What’s the Business Case for Zelle?

Zelle is a hot topic among mid-size banks and credit unions these days (big banks too, for that matter).

At American Banker's recent Digital Banking conference, a breakout session on Zelle was standing room only. And at a state banking association conference I attended, a legacy fintech vendor (guess which one) VP spoke on "Zelle and the future of real-time payments."

I missed the Digital Banking session, but can tell you the state conference session was little more than a sales pitch to get community bankers to sign up for the P2P payment service. Should they (and credit unions) do it?

Zelle is going to be YUGE!

According to eMarketer, by the end of 2018 Zelle users will outnumber Venmo users, on its way to roughly 56 million users in 2022 (~50% more than the number of Venmo users at that point).

And, in fact, according to the companies themselves, Zelle transaction volume has exceeded Venmo's volume for the past two years (which is a bit surprising when you consider that, technically speaking, Zelle didn't launch until 2017).

  Taking eMarketer's growth projections at face value can be misleading because:

  1. User growth will come from different sources. Zelle's growth will result from its members converting their own customers to the P2P tool. Venmo and Square's growth, on the other hand, will come from new customers they attract. Interestingly, eMarketer projects an increase of roughly 31 million Zelle users versus an increase of about 30 million for Venmo and Square combined. And this doesn't include any forecast of Apple's P2P user base.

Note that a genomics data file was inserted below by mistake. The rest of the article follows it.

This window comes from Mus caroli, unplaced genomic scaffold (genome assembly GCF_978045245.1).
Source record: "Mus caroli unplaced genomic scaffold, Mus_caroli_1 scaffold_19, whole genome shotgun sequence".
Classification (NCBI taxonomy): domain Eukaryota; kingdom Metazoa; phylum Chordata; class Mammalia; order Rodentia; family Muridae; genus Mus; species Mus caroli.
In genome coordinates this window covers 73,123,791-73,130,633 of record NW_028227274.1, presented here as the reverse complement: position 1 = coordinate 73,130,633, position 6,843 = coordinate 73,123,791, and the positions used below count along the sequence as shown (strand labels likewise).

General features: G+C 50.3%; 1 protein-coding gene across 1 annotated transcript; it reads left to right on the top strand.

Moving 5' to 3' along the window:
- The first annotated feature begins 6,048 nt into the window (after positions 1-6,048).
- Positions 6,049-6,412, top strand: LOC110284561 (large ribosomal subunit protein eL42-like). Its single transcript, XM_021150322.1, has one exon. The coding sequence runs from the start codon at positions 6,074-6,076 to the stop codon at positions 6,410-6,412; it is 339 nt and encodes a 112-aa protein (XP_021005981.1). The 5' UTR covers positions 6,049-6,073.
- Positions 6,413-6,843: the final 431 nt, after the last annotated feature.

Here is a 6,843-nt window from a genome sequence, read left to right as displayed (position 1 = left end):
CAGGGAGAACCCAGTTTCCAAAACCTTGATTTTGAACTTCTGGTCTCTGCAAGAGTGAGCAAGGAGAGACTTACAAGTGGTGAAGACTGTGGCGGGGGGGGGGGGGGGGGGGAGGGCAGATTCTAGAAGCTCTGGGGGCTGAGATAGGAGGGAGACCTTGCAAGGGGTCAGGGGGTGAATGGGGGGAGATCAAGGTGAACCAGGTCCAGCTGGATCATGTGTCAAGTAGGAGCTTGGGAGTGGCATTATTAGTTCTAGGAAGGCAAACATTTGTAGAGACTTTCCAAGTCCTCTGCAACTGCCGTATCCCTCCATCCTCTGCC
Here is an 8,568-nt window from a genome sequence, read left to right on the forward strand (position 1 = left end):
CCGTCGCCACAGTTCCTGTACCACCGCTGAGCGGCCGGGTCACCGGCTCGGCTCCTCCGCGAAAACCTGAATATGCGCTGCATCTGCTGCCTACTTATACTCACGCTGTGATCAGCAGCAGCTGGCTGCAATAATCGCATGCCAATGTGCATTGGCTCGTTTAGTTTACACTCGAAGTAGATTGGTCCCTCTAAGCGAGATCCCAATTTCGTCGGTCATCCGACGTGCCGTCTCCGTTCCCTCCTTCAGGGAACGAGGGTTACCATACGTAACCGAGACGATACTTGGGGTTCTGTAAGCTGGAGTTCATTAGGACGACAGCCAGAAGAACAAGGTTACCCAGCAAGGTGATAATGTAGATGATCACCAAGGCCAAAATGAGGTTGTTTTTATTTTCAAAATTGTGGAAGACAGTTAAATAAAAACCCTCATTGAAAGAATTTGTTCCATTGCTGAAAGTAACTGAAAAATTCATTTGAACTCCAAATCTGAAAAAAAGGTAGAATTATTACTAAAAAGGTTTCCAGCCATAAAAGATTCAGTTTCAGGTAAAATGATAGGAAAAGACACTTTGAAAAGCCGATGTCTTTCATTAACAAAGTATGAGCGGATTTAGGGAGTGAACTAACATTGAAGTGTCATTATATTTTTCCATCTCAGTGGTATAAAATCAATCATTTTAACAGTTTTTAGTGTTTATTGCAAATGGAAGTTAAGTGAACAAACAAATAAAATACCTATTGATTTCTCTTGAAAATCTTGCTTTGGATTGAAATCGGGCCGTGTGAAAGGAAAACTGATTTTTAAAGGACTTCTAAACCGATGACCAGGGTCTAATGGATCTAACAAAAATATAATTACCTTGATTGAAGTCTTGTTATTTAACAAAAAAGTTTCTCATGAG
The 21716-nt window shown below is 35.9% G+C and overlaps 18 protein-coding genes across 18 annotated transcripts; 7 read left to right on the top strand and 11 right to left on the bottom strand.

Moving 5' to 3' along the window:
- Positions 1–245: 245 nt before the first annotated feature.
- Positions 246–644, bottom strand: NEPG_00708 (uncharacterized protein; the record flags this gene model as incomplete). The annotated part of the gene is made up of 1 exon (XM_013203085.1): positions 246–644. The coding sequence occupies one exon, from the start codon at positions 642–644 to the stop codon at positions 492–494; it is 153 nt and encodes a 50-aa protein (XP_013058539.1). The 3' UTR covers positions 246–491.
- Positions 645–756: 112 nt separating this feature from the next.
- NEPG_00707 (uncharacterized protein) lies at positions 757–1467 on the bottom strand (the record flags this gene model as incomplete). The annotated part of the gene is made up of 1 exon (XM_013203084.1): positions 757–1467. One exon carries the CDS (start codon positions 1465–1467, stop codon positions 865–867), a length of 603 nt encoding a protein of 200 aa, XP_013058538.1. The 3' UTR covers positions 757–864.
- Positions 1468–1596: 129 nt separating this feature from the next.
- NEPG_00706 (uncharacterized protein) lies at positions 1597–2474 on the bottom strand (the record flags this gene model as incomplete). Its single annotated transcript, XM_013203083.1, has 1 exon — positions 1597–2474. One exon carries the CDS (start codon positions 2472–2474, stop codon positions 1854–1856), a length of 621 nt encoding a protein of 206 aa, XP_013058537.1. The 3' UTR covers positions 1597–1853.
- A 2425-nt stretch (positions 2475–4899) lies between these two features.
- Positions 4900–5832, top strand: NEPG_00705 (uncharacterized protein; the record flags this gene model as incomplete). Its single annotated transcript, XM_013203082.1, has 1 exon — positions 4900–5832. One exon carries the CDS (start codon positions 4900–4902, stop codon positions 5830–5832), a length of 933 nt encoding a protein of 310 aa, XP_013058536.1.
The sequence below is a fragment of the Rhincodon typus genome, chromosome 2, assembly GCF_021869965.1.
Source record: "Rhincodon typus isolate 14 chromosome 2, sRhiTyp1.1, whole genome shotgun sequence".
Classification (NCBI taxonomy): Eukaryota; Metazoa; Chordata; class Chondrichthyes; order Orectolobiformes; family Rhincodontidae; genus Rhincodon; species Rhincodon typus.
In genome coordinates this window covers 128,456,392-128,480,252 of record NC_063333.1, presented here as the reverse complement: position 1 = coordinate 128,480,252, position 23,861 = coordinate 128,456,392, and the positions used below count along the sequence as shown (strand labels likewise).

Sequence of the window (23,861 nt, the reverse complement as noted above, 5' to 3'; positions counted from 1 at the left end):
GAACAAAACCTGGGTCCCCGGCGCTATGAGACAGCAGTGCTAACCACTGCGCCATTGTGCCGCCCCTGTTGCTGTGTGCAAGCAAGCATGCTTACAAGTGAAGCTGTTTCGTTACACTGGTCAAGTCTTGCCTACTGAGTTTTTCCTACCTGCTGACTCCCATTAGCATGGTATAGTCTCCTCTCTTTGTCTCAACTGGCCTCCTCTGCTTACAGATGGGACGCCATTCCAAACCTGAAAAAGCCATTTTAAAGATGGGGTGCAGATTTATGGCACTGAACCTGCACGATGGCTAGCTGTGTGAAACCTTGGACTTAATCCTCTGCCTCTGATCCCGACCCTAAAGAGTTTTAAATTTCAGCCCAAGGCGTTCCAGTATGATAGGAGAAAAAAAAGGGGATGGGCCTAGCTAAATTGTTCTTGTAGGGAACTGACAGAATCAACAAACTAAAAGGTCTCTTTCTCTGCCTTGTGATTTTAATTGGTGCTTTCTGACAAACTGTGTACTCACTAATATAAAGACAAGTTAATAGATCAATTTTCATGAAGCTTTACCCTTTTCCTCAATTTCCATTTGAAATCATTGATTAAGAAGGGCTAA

2. User growth won't be mutually exclusive. It's possible--and I'd argue likely--that many consumers will use multiple P2P tools, not just one (if you want a more detailed explanation of why, see the Insight Vault post Who Will Win the P2P Payments Battle?).
  3. Transaction volume isn't an apples-to-apples comparison. The average transaction size for Zelle payments is way higher than Venmo payments. Why? My bet is that it's because a lot Zelle transactions are really account-to-account transactions (between family members), and that Venmo has more true "p2p" transaction volume.

Should mid-size banks and credit unions care that Zelle transaction volume and user count is going to be big? Is that enough to get them to join the Zelle bandwagon?

What's the Business Case Here?

It would be nice if banks and credit unions took an economic rationale-based approach to that decision (remember the "we want to appear to be technologically advanced" rationale driving so many credit unions to adopt Apple Pay a few years ago?). Let's look at those reasons:

1) Direct revenue. The Fiserv guy (oops) who presented at the state banking conference said no bank or credit union was currently charging users to use Zelle. Given FIs' horrendous track record at charging for P2P transactions, it seems very unlikely that Zelle will be a revenue generator for FIs.

2) Indirect revenue. The rationale here is that by providing satisfactory P2P payment capabilities, customers of Zelle banks and credit unions will want to expand their relationship with those FIs. This is pretty shaky rationale and would require having a control group of demographically-similar non-Zelle users to compare Zelle users against. Even then, it wouldn't necessarily prove causation. Remember how many banks tried to say that PFM customers were better customers?